WASHINGTON – With just 11 days left to break the stalemate and strike a budget deal with President Barack Obama, Congress on Monday faced the growing prospect of a government shutdown as negotiations had borne little fruit. Neither party has the patience to continue funding the government in few-week increments, as they have been doing.
Here’s what’s going on: House Republicans want the budget to reflect the $61 billion in spending cuts they approved last month. That’s a non-starter for Senate Democrats, who want the cuts to total roughly $20 billion and have been trying to persuade Speaker John Boehner (R-OH) to bring his figure down. But, by doing that, Boehner would risk alienating his 87 tea party freshmen, who won’t hesitate to scuttle the deal if he doesn’t cut as much as they want.
Unlike the White House and the Democratic and Republican leaderships, the freshmen don’t fear a government shutdown — they would hail it as a mark of courage against a White House unconcerned with the debt. This makes them all the more difficult to negotiate with, and it’s why they have a strong upper-hand in any final agreement.
By Friday evening, both sides were publicly bashing each other, apparently bracing for a stalemate. House Majority Leader Eric Cantor (R-VA) on dismissed as “completely far-fetched” a statement by third-ranked Democratic Sen. Chuck Schumer (D-NY) claiming that there had been progress in the negotiations. Schumer responded by accusing the GOP leadership of refusing to “stand up to the Tea Party.”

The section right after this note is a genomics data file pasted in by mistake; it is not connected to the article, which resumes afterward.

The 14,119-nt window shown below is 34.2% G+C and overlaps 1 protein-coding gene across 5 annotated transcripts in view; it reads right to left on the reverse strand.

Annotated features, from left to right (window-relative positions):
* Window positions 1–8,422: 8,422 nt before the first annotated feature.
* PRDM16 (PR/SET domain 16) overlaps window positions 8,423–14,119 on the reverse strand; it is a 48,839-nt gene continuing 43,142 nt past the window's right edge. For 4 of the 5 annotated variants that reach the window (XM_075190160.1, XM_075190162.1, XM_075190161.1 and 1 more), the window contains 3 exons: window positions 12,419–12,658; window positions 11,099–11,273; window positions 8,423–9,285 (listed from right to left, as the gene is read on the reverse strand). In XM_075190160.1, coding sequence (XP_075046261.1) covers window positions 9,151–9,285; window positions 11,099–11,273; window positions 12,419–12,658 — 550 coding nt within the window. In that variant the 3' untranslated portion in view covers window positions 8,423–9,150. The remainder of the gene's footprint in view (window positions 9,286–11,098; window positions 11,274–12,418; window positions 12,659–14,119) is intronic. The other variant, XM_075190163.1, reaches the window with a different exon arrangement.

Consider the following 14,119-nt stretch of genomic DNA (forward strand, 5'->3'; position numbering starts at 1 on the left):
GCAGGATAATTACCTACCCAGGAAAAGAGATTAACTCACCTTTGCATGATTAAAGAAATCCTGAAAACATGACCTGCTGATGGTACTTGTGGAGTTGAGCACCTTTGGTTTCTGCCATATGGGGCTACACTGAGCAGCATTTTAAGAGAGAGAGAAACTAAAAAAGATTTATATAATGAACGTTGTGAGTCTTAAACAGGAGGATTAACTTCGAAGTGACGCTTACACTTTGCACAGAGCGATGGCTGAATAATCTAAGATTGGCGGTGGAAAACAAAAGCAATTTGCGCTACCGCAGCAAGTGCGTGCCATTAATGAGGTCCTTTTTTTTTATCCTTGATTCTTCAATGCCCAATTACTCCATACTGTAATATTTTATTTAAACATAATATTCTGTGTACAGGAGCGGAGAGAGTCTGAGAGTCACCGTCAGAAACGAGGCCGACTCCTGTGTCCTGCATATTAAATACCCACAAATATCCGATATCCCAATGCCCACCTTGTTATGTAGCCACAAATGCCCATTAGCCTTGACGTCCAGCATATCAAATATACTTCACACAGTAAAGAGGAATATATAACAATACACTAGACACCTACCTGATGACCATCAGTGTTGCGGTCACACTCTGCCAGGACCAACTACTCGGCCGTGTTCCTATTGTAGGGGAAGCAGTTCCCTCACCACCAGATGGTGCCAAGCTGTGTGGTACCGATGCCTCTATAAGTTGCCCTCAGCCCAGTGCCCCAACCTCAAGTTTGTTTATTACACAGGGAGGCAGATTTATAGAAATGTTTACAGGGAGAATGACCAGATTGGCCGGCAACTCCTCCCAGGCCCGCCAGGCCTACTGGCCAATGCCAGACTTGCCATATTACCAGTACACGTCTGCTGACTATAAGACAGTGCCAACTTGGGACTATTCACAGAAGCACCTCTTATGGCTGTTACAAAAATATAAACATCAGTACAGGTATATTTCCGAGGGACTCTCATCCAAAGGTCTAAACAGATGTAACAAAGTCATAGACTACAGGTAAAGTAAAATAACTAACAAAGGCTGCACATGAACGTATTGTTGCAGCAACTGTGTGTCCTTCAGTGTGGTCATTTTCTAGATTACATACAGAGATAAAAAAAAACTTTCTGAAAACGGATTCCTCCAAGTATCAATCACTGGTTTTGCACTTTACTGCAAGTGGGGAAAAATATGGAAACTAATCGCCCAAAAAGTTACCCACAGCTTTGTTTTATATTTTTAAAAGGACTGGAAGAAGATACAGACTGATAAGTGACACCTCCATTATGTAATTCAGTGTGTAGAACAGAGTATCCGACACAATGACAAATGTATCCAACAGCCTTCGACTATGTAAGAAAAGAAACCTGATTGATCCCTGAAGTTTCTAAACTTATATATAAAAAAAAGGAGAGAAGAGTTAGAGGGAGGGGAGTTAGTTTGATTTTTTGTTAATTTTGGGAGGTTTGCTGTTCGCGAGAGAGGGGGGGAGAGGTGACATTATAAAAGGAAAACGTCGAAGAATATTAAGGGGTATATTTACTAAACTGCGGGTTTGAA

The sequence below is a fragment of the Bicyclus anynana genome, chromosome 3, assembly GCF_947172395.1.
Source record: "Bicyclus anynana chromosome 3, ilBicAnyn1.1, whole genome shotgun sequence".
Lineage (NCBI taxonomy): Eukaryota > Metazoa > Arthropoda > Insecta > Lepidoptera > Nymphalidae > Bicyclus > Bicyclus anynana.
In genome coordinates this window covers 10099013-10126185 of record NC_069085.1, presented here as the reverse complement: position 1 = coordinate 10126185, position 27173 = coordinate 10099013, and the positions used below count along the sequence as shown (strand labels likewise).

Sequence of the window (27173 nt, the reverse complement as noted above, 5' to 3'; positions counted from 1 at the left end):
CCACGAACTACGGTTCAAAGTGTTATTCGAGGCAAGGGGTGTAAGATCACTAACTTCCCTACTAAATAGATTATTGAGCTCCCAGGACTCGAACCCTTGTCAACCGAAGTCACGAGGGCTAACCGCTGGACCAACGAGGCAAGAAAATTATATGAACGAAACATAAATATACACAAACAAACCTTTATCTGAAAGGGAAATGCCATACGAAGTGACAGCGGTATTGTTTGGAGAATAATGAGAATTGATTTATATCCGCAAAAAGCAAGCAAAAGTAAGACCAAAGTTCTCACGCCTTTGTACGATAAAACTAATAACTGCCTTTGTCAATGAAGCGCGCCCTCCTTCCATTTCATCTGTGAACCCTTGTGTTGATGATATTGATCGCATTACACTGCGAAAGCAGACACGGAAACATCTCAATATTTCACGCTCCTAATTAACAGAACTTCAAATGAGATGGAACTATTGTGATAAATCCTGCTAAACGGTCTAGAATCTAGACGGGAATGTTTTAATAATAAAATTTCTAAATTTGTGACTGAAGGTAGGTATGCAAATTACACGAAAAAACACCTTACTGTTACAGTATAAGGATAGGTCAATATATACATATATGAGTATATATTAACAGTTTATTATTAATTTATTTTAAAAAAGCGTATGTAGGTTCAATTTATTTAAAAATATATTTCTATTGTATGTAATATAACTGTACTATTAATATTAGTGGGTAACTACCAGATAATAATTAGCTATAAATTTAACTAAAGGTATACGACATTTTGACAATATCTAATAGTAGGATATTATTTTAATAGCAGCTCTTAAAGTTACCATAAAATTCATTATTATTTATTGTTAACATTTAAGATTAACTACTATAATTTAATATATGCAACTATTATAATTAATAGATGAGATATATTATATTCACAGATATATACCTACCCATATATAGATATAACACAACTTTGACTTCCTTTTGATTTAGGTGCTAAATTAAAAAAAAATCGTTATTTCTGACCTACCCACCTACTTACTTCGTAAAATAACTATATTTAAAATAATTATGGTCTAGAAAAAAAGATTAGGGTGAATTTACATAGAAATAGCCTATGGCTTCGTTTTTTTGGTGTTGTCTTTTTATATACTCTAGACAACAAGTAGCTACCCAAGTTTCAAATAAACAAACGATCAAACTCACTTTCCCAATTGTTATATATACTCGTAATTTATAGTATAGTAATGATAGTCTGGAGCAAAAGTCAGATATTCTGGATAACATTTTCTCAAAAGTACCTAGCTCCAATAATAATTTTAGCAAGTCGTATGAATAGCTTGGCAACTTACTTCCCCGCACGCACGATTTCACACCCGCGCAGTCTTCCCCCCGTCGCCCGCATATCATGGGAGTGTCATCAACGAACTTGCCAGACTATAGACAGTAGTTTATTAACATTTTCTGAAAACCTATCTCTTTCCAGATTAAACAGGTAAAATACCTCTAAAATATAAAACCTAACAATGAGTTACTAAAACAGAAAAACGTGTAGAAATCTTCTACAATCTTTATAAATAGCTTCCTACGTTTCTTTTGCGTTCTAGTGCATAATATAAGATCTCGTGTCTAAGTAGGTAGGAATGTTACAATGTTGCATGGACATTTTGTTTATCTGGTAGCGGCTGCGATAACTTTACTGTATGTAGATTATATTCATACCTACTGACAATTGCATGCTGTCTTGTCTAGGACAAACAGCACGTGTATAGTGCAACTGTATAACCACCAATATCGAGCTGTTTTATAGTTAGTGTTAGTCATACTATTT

The Associated Press reported Monday that a shutdown “is possible – if not probable.”
According to Ezra Klein, Democrats have offered to up their figure to $30 billion in spending cuts — almost the $32 billion that House budget chairman Paul Ryan put forth last month as the GOP’s opening bid (until the tea party lawmakers successfully demanded that it be significantly higher). Klein predicted Monday that Democrats might ultimately concede to cuts higher than $30 billion by the April 8 deadline.
Another factor that could scuttle the deal is the “riders” concept — provisions that would place restrictions on federal agencies such as the EPA. The Washington Post reports that House Republicans won’t agree to a deal without riders, which aren’t likely to pass the Senate.
The White House and leaders of both parties are eager for a deal as they each fear their necks would be on the line if the government were to shut down. But Boehner in particular has been backed into a corner by his tea party freshmen, and it remains to be seen whether he can bring them in line to support any kind of a budget deal that Democrats would be able to get behind.
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